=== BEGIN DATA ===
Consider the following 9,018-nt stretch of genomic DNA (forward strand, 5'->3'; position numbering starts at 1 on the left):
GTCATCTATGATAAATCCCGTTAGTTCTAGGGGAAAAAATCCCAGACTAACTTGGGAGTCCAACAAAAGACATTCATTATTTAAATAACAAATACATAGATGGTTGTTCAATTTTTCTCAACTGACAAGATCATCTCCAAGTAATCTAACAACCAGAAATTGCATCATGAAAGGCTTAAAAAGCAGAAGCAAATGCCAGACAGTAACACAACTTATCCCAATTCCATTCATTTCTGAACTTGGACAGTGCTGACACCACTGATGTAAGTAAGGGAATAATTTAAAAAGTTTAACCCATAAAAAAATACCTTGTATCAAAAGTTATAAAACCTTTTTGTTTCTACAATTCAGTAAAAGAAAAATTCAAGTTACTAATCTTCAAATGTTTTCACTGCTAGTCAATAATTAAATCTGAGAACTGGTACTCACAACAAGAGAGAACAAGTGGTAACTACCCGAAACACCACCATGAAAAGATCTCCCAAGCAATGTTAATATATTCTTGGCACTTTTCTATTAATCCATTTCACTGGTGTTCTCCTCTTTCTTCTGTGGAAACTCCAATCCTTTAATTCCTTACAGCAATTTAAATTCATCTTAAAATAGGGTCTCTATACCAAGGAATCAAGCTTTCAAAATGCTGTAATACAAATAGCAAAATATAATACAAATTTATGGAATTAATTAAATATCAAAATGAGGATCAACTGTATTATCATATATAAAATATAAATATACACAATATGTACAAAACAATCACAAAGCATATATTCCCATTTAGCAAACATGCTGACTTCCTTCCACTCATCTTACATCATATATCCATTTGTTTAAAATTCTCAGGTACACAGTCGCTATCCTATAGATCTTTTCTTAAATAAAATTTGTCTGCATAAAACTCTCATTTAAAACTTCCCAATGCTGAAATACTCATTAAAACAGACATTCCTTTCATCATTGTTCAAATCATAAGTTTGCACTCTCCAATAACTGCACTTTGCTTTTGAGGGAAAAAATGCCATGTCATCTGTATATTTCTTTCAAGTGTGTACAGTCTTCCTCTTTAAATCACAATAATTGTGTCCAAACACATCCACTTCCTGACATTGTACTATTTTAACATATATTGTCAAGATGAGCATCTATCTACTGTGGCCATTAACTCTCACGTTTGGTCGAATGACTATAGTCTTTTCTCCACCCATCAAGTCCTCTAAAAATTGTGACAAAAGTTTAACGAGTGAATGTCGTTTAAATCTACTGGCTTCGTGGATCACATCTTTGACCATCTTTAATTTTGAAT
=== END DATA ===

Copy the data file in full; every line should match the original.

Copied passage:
Consider the following 9,018-nt stretch of genomic DNA (forward strand, 5'->3'; position numbering starts at 1 on the left):
GTCATCTATGATAAATCCCGTTAGTTCTAGGGGAAAAAATCCCAGACTAACTTGGGAGTCCAACAAAAGACATTCATTATTTAAATAACAAATACATAGATGGTTGTTCAATTTTTCTCAACTGACAAGATCATCTCCAAGTAATCTAACAACCAGAAATTGCATCATGAAAGGCTTAAAAAGCAGAAGCAAATGCCAGACAGTAACACAACTTATCCCAATTCCATTCATTTCTGAACTTGGACAGTGCTGACACCACTGATGTAAGTAAGGGAATAATTTAAAAAGTTTAACCCATAAAAAAATACCTTGTATCAAAAGTTATAAAACCTTTTTGTTTCTACAATTCAGTAAAAGAAAAATTCAAGTTACTAATCTTCAAATGTTTTCACTGCTAGTCAATAATTAAATCTGAGAACTGGTACTCACAACAAGAGAGAACAAGTGGTAACTACCCGAAACACCACCATGAAAAGATCTCCCAAGCAATGTTAATATATTCTTGGCACTTTTCTATTAATCCATTTCACTGGTGTTCTCCTCTTTCTTCTGTGGAAACTCCAATCCTTTAATTCCTTACAGCAATTTAAATTCATCTTAAAATAGGGTCTCTATACCAAGGAATCAAGCTTTCAAAATGCTGTAATACAAATAGCAAAATATAATACAAATTTATGGAATTAATTAAATATCAAAATGAGGATCAACTGTATTATCATATATAAAATATAAATATACACAATATGTACAAAACAATCACAAAGCATATATTCCCATTTAGCAAACATGCTGACTTCCTTCCACTCATCTTACATCATATATCCATTTGTTTAAAATTCTCAGGTACACAGTCGCTATCCTATAGATCTTTTCTTAAATAAAATTTGTCTGCATAAAACTCTCATTTAAAACTTCCCAATGCTGAAATACTCATTAAAACAGACATTCCTTTCATCATTGTTCAAATCATAAGTTTGCACTCTCCAATAACTGCACTTTGCTTTTGAGGGAAAAAATGCCATGTCATCTGTATATTTCTTTCAAGTGTGTACAGTCTTCCTCTTTAAATCACAATAATTGTGTCCAAACACATCCACTTCCTGACATTGTACTATTTTAACATATATTGTCAAGATGAGCATCTATCTACTGTGGCCATTAACTCTCACGTTTGGTCGAATGACTATAGTCTTTTCTCCACCCATCAAGTCCTCTAAAAATTGTGACAAAAGTTTAACGAGTGAATGTCGTTTAAATCTACTGGCTTCGTGGATCACATCTTTGACCATCTTTAATTTTGAAT